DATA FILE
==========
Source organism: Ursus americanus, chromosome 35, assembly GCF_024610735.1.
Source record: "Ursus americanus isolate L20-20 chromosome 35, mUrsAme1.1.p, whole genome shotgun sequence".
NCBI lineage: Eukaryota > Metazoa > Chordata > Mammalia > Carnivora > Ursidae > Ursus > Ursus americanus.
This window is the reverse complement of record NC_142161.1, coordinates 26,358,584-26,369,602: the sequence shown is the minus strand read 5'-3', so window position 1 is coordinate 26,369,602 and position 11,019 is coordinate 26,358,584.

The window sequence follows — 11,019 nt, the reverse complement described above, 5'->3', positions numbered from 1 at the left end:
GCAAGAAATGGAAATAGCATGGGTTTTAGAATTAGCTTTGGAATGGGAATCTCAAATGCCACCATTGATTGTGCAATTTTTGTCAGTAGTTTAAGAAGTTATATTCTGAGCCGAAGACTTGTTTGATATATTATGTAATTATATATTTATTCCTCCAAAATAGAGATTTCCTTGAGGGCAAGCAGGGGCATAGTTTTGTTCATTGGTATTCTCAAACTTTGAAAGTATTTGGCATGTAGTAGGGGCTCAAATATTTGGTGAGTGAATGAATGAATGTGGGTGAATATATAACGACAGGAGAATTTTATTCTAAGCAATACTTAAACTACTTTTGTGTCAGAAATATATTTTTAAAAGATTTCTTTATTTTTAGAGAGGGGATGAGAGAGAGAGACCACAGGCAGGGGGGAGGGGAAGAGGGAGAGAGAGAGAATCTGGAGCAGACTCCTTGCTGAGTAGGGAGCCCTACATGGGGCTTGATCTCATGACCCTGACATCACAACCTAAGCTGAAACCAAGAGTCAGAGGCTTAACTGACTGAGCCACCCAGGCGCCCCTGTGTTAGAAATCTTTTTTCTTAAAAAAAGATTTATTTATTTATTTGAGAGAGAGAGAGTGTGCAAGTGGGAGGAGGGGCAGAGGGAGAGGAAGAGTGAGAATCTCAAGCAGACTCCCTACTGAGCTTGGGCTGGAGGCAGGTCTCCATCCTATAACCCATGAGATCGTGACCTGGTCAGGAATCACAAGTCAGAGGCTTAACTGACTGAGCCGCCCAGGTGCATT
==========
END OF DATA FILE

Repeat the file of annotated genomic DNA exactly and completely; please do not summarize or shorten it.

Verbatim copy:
Source organism: Ursus americanus, chromosome 35, assembly GCF_024610735.1.
Source record: "Ursus americanus isolate L20-20 chromosome 35, mUrsAme1.1.p, whole genome shotgun sequence".
NCBI lineage: Eukaryota > Metazoa > Chordata > Mammalia > Carnivora > Ursidae > Ursus > Ursus americanus.
This window is the reverse complement of record NC_142161.1, coordinates 26,358,584-26,369,602: the sequence shown is the minus strand read 5'-3', so window position 1 is coordinate 26,369,602 and position 11,019 is coordinate 26,358,584.

The window sequence follows — 11,019 nt, the reverse complement described above, 5'->3', positions numbered from 1 at the left end:
GCAAGAAATGGAAATAGCATGGGTTTTAGAATTAGCTTTGGAATGGGAATCTCAAATGCCACCATTGATTGTGCAATTTTTGTCAGTAGTTTAAGAAGTTATATTCTGAGCCGAAGACTTGTTTGATATATTATGTAATTATATATTTATTCCTCCAAAATAGAGATTTCCTTGAGGGCAAGCAGGGGCATAGTTTTGTTCATTGGTATTCTCAAACTTTGAAAGTATTTGGCATGTAGTAGGGGCTCAAATATTTGGTGAGTGAATGAATGAATGTGGGTGAATATATAACGACAGGAGAATTTTATTCTAAGCAATACTTAAACTACTTTTGTGTCAGAAATATATTTTTAAAAGATTTCTTTATTTTTAGAGAGGGGATGAGAGAGAGAGACCACAGGCAGGGGGGAGGGGAAGAGGGAGAGAGAGAGAATCTGGAGCAGACTCCTTGCTGAGTAGGGAGCCCTACATGGGGCTTGATCTCATGACCCTGACATCACAACCTAAGCTGAAACCAAGAGTCAGAGGCTTAACTGACTGAGCCACCCAGGCGCCCCTGTGTTAGAAATCTTTTTTCTTAAAAAAAGATTTATTTATTTATTTGAGAGAGAGAGAGTGTGCAAGTGGGAGGAGGGGCAGAGGGAGAGGAAGAGTGAGAATCTCAAGCAGACTCCCTACTGAGCTTGGGCTGGAGGCAGGTCTCCATCCTATAACCCATGAGATCGTGACCTGGTCAGGAATCACAAGTCAGAGGCTTAACTGACTGAGCCGCCCAGGTGCATT